When it pours like crazy, we often say that it’s “raining cats and dogs”. But where does this phrase actually originate? There are a number of theories about its origin, but the most likely explanation goes as follows. In seventeenth century England, the heavy rain would often carry in its wash the dead bodies of animals that were lying on the streets. Obviously, these animals didn’t literally come down with the rain, but the sight of them draining down the streets with heavy torrents of water created the association that when it rains especially hard, it’s as though it’s raining cats and dogs. In “A Description of a City Tower”, Jonathan Swift, describing the torrential downpours and poor sanitation of London town, said that “Now in contiguous Drops the Flood comes down,/Threat-ning with Deluge this devoted Town.” […] “Drown’d Puppies, stinking Sprats, all drench’d in Mud,/Dead Cats and Turnip-Tops comes tumbling down the Flood.”

Saturday, May 9, 2009

Unusual Animal Laws

Here are some strange, but unusual animal laws: It is illegal for hens to lay eggs before 8 am and after 4 pm in Norfolk, Virginia. In Pennsylvania, no one is allowed to shoot bullfrogs on a Sunday. French Lick Springs, Indiana, once passed a law requiring all black cats to wear bells on Friday the 13th. In Texas, it's illegal to put graffiti on someone else's cow. It is illegal to ride a mule down Lang, Kansas' Main Street in August, unless the animal is wearing a straw hat. Over in Berea, Kentucky and also in Willamantic, Connecticut, horses are not allowed out on the streets and highways at night unless the animal has a "bright" red taillight securely attached to its rump. Horses may not wear cowbells inside the city limits of Tahoe City, California. In Washington, though, every cow wandering the streets of Seattle must be wearing a cowbell.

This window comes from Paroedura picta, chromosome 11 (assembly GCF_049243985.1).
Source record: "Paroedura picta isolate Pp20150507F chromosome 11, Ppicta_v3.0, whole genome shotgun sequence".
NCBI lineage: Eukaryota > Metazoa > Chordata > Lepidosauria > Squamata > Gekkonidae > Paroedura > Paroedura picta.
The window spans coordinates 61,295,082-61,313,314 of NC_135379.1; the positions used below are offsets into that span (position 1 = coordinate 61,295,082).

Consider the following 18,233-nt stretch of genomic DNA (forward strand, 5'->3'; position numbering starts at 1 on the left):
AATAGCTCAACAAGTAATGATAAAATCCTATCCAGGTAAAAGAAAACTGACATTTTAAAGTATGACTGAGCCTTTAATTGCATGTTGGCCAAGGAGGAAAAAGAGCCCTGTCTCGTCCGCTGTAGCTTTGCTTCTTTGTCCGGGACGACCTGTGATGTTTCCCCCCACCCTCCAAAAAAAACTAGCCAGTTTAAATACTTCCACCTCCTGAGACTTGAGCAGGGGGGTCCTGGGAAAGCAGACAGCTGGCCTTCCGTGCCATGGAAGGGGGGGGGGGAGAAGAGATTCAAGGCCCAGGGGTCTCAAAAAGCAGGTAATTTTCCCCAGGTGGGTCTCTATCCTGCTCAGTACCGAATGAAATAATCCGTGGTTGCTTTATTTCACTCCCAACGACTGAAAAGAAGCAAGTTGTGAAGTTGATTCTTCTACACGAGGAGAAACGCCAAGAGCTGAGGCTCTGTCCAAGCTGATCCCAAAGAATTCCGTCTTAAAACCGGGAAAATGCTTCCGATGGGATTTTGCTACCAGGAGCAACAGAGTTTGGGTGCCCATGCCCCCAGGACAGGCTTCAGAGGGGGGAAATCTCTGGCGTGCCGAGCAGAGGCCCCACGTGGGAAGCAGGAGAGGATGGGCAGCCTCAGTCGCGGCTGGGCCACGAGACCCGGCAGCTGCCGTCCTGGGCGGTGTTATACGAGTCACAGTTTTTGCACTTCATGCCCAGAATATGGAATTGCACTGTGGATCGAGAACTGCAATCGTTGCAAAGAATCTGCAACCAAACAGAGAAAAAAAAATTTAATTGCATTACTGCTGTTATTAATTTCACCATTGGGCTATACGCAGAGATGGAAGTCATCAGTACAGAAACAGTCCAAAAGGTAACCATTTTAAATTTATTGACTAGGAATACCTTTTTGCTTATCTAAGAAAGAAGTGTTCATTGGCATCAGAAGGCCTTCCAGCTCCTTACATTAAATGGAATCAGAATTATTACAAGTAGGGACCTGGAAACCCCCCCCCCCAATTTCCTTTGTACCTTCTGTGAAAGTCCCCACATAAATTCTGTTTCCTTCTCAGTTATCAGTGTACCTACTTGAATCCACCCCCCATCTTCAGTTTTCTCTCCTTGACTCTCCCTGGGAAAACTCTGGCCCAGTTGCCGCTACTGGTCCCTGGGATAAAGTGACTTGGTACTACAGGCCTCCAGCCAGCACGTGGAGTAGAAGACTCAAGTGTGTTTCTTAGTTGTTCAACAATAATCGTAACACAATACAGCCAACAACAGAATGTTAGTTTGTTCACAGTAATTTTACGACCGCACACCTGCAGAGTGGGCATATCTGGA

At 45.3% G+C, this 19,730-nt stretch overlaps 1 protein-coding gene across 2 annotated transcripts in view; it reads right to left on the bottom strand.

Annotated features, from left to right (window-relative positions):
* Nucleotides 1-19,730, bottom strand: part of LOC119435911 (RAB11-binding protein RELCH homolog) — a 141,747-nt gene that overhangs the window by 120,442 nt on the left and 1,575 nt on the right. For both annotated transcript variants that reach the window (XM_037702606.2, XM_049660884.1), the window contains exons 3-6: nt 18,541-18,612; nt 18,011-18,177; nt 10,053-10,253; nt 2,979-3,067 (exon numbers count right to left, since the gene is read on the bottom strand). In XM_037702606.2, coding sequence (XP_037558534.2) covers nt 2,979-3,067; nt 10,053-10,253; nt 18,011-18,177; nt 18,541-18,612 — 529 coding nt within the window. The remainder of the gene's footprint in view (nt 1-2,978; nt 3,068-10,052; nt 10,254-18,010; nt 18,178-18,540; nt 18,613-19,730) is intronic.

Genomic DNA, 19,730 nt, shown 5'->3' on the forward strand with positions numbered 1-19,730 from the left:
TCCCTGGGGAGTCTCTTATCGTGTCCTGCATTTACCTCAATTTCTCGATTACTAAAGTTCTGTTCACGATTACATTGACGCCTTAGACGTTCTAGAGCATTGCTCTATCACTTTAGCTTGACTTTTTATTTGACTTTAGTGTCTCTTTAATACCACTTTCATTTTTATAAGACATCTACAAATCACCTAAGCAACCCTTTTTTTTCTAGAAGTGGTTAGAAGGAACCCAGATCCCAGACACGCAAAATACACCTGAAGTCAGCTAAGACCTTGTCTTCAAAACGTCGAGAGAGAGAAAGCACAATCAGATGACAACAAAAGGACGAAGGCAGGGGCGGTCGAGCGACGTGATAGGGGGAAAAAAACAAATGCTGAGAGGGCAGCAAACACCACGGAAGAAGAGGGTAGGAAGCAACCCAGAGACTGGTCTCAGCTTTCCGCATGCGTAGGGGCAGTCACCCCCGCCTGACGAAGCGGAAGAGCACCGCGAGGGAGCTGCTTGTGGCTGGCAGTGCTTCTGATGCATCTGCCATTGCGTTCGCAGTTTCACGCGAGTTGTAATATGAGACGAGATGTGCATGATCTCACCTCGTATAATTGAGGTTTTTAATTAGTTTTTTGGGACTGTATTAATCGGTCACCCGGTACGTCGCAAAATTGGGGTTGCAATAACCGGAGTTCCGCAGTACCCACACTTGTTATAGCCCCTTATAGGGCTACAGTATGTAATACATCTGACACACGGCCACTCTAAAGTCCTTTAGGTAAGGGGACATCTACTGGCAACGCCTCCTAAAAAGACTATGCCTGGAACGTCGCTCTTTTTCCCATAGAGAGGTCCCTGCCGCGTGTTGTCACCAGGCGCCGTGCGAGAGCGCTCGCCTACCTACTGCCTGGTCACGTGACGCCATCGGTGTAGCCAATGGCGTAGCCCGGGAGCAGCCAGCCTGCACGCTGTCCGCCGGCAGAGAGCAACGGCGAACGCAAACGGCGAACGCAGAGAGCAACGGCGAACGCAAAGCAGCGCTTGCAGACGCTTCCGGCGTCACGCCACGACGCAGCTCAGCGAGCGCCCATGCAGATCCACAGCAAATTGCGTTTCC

Friday, May 8, 2009

Cat health - diabetes

I earlier mentioned some thoughts about the disturbing rate of diabetes in cats. The cause of diabetes in cats is unknown, and, as I mentioned, some have suggested that a dry food diet may put cats at a greater risk of developing the disease than wet food. Because dry pet food has a higher carbohydrate content than canned food, it has been argued that it is less suitable for an obligate carnivore such as a cat. However, a new study by researchers at the University of Missouri-Columbia claims that it is weight gain, and not diet, which is the cardinal contributor to this problem. The study compared a colony of cats in California raised on dry food with a New Zealand colony fed canned food. After comparing glucose tolerance tests, which measure how fast glucose is being cleared from the blood after eating, researchers found no significant difference between a dry food diet and a wet food diet.